.Commentary: Control your own computer

.Commentary: Control your own computer

By Mike Lotz

Control your own computer

By Mike Lotz

Have you ever loaded up new software and had a bunch of other trial software and shortcut icons on your desktop?

Too many software developers (or marketing departments) think they own your computer. Software with built-in registration reminders are a common example.

After you tell them you don’t want to fill out a registration form, it announces, You will be reminded in 15 days, that it it will annoy you again two weeks later.

The same is true for CD-ROMs that add an America Online icon to your desktop when you install them. The makers of such programs should have their keyboards taken from them. They are doing things to your computer that you do not want, and doing it for their personal gain.

With the Internet becoming a standard, these market-driven companies have a couple new high-tech headaches.

The first offense is an e-mail that takes over your phone line. Here is how it works:

A company sends you an e-mail. The moment you look at the message, the e-mail activates a program that checks to see if you are online. If you’re not, it tries to log you on. Two e-mail offenders are iVillage.com and Prodigy.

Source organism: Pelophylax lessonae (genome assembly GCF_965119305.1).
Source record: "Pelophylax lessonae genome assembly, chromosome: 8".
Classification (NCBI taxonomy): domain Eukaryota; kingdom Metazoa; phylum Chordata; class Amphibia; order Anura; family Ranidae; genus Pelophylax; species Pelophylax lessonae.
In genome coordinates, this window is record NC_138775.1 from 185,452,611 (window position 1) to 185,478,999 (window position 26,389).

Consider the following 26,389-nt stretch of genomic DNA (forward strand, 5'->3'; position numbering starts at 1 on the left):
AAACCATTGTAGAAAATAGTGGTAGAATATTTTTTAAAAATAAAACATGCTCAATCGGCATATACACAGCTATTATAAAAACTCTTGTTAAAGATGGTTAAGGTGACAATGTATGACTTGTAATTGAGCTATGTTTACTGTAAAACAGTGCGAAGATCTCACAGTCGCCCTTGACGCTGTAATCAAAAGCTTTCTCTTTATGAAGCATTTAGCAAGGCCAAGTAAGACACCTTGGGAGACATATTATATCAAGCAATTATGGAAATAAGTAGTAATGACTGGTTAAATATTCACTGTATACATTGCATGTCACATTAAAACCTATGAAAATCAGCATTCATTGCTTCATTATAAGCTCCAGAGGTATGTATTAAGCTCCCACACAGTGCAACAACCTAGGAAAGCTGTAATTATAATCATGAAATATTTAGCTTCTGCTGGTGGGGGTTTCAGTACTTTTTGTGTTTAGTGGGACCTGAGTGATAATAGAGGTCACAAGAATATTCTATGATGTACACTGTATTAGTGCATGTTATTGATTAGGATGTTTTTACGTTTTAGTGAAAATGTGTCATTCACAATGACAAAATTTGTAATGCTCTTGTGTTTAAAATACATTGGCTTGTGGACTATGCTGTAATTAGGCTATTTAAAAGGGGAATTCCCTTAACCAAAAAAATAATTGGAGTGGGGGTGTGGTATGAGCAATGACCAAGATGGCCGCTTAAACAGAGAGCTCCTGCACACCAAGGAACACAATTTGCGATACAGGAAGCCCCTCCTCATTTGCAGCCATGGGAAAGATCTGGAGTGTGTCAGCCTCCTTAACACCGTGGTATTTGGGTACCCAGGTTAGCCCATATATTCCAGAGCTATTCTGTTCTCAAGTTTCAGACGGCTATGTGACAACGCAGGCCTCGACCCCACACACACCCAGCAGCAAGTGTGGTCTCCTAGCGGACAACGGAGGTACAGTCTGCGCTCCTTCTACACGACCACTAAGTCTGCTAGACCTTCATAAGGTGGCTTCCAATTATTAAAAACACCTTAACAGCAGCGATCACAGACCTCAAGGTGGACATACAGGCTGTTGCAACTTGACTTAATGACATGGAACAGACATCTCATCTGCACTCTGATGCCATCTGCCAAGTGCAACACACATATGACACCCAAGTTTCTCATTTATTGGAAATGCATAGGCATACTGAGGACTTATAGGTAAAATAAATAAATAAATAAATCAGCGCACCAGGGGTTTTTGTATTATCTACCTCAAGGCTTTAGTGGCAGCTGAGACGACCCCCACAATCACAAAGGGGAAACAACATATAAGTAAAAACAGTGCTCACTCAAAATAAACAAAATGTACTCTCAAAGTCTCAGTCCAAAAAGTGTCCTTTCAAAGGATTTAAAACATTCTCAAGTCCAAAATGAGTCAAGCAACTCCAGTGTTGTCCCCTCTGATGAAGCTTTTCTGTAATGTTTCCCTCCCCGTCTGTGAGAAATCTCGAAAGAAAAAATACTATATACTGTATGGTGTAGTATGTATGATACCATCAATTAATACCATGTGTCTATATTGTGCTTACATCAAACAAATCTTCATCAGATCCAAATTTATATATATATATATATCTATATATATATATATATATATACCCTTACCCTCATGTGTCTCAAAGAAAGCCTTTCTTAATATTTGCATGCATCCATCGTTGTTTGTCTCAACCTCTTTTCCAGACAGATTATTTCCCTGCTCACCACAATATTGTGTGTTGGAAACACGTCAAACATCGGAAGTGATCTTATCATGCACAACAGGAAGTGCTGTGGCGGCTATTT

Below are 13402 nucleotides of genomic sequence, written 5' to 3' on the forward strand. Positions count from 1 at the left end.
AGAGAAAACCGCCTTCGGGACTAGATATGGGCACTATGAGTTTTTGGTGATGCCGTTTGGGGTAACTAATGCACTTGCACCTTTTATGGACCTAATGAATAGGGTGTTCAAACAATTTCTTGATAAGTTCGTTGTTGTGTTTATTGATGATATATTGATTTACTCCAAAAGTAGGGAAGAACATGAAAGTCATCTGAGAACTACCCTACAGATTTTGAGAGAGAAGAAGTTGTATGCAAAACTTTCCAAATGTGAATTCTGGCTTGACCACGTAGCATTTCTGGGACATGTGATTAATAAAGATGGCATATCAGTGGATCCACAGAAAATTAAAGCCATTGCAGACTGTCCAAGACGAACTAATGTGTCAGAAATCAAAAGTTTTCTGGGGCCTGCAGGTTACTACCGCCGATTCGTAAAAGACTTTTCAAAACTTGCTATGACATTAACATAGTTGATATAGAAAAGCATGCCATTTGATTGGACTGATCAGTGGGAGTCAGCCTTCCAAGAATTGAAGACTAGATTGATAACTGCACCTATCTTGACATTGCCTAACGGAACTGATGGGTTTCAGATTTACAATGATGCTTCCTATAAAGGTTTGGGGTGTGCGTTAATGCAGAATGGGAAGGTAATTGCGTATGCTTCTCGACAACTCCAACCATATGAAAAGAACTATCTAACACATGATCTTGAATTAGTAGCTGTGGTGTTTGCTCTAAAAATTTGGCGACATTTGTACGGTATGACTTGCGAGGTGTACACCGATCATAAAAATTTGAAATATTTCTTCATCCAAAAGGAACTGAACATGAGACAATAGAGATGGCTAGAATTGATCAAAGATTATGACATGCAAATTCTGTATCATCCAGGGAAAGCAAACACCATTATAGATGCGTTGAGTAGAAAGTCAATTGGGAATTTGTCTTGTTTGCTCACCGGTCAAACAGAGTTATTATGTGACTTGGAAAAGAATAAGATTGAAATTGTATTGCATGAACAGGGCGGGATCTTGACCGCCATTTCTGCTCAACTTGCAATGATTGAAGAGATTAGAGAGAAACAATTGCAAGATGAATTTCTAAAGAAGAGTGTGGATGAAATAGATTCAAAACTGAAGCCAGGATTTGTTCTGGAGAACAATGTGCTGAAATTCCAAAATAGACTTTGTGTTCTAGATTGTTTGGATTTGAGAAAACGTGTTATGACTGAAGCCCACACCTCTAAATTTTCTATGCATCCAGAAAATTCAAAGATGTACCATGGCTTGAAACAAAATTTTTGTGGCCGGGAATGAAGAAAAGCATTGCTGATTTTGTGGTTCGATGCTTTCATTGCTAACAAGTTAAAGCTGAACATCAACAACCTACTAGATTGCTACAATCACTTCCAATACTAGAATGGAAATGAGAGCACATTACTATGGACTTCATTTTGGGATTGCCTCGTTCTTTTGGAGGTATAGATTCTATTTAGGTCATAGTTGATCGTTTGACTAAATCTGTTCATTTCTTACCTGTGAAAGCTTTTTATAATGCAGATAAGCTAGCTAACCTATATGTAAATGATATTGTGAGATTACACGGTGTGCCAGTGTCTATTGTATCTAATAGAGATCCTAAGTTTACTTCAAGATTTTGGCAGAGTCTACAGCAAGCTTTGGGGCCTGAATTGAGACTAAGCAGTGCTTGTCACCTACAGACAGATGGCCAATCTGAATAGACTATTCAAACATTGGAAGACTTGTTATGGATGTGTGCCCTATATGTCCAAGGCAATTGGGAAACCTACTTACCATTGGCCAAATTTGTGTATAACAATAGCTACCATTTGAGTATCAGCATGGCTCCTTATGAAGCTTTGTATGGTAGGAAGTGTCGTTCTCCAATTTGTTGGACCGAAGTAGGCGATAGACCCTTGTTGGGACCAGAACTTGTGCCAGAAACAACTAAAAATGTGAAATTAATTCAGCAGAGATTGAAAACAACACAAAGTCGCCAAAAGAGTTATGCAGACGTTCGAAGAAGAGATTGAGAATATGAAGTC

The solution: unsubscribe, and change your e-mail preferences to text version instead of HTML version. The HTML version contains the code that automatically tries to connect you to the Internet.

Offense number two is web sites that will not let you leave. Here is how it works:

You get on a web site, surf around and then try to hit the ‘Back’ button to go to the previous page, and it doesn’t work! Several sites use a “lock-in” trick to cripple the web-browsing software you’re using. Web designers (not counting me) who use this trick think they’re clever. But they have no regard for the people that are on the site.

Top9.com (http://www.top9.com/locklin.html) has a list of sites that try to “lock-in” Internet surfers. Some sites only lock in people using Netscape browsers; the list includes dell.com, pepsi.com, macys.com and pizzahut.com. Other sites such as cnbc.com, upn.com and cherrycoke.com are designed to make it difficult for anyone to escape.

According to Top9.com, some web sites such as britneyspears.com, homedepot.com and weddingchannel.com have gotten the message and unlocked their sites, giving you control of your computer again.

The solution for sites that are not “unlocked” and the ‘Back’ button disabled is the following: Turn off “Enable Java” or “Enable JavaScript” in the preferences of your web browser software; this will disable the “lock-in” code of the site.

I hope this helps you fight back against these annoying quirks that you might run into. The web is a wonderful world, but it is also full of trap doors. The more you know, the more control you have, and you will be able to spot those trapdoors and avoid them.

If you have any questions or comments, please contact me at questions@iwebwerks.com.

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